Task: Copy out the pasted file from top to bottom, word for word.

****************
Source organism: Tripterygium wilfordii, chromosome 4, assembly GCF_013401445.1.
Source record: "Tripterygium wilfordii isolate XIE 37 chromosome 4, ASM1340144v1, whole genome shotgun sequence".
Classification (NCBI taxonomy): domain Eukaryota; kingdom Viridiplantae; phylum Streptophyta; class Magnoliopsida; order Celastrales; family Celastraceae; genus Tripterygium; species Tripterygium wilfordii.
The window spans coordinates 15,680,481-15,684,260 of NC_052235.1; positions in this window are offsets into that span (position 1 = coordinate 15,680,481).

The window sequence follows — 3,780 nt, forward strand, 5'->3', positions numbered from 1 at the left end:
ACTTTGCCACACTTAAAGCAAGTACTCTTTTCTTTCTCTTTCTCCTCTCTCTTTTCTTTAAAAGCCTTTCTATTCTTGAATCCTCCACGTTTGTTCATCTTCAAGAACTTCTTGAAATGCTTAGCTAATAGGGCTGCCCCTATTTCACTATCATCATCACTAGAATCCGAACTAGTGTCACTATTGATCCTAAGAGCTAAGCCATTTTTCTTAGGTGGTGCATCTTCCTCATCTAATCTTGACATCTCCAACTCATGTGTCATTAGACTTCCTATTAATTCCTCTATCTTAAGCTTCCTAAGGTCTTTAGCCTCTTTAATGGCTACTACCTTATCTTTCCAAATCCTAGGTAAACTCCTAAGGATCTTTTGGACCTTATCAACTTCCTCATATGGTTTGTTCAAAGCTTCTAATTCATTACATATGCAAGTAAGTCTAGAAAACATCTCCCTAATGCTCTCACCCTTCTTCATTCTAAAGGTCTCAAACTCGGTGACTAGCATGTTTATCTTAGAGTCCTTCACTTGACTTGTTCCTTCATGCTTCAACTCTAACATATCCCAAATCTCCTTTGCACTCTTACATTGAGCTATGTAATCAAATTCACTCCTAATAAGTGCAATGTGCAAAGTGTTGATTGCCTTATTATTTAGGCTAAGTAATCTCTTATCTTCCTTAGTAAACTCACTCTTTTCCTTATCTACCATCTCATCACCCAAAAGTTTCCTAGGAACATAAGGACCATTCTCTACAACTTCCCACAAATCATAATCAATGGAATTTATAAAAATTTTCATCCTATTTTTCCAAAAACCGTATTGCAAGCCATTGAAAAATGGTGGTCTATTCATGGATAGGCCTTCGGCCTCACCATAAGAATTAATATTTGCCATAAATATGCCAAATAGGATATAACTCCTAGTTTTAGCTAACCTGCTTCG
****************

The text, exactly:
Source organism: Tripterygium wilfordii, chromosome 4, assembly GCF_013401445.1.
Source record: "Tripterygium wilfordii isolate XIE 37 chromosome 4, ASM1340144v1, whole genome shotgun sequence".
Classification (NCBI taxonomy): domain Eukaryota; kingdom Viridiplantae; phylum Streptophyta; class Magnoliopsida; order Celastrales; family Celastraceae; genus Tripterygium; species Tripterygium wilfordii.
The window spans coordinates 15,680,481-15,684,260 of NC_052235.1; positions in this window are offsets into that span (position 1 = coordinate 15,680,481).

The window sequence follows — 3,780 nt, forward strand, 5'->3', positions numbered from 1 at the left end:
ACTTTGCCACACTTAAAGCAAGTACTCTTTTCTTTCTCTTTCTCCTCTCTCTTTTCTTTAAAAGCCTTTCTATTCTTGAATCCTCCACGTTTGTTCATCTTCAAGAACTTCTTGAAATGCTTAGCTAATAGGGCTGCCCCTATTTCACTATCATCATCACTAGAATCCGAACTAGTGTCACTATTGATCCTAAGAGCTAAGCCATTTTTCTTAGGTGGTGCATCTTCCTCATCTAATCTTGACATCTCCAACTCATGTGTCATTAGACTTCCTATTAATTCCTCTATCTTAAGCTTCCTAAGGTCTTTAGCCTCTTTAATGGCTACTACCTTATCTTTCCAAATCCTAGGTAAACTCCTAAGGATCTTTTGGACCTTATCAACTTCCTCATATGGTTTGTTCAAAGCTTCTAATTCATTACATATGCAAGTAAGTCTAGAAAACATCTCCCTAATGCTCTCACCCTTCTTCATTCTAAAGGTCTCAAACTCGGTGACTAGCATGTTTATCTTAGAGTCCTTCACTTGACTTGTTCCTTCATGCTTCAACTCTAACATATCCCAAATCTCCTTTGCACTCTTACATTGAGCTATGTAATCAAATTCACTCCTAATAAGTGCAATGTGCAAAGTGTTGATTGCCTTATTATTTAGGCTAAGTAATCTCTTATCTTCCTTAGTAAACTCACTCTTTTCCTTATCTACCATCTCATCACCCAAAAGTTTCCTAGGAACATAAGGACCATTCTCTACAACTTCCCACAAATCATAATCAATGGAATTTATAAAAATTTTCATCCTATTTTTCCAAAAACCGTATTGCAAGCCATTGAAAAATGGTGGTCTATTCATGGATAGGCCTTCGGCCTCACCATAAGAATTAATATTTGCCATAAATATGCCAAATAGGATATAACTCCTAGTTTTAGCTAACCTGCTTCG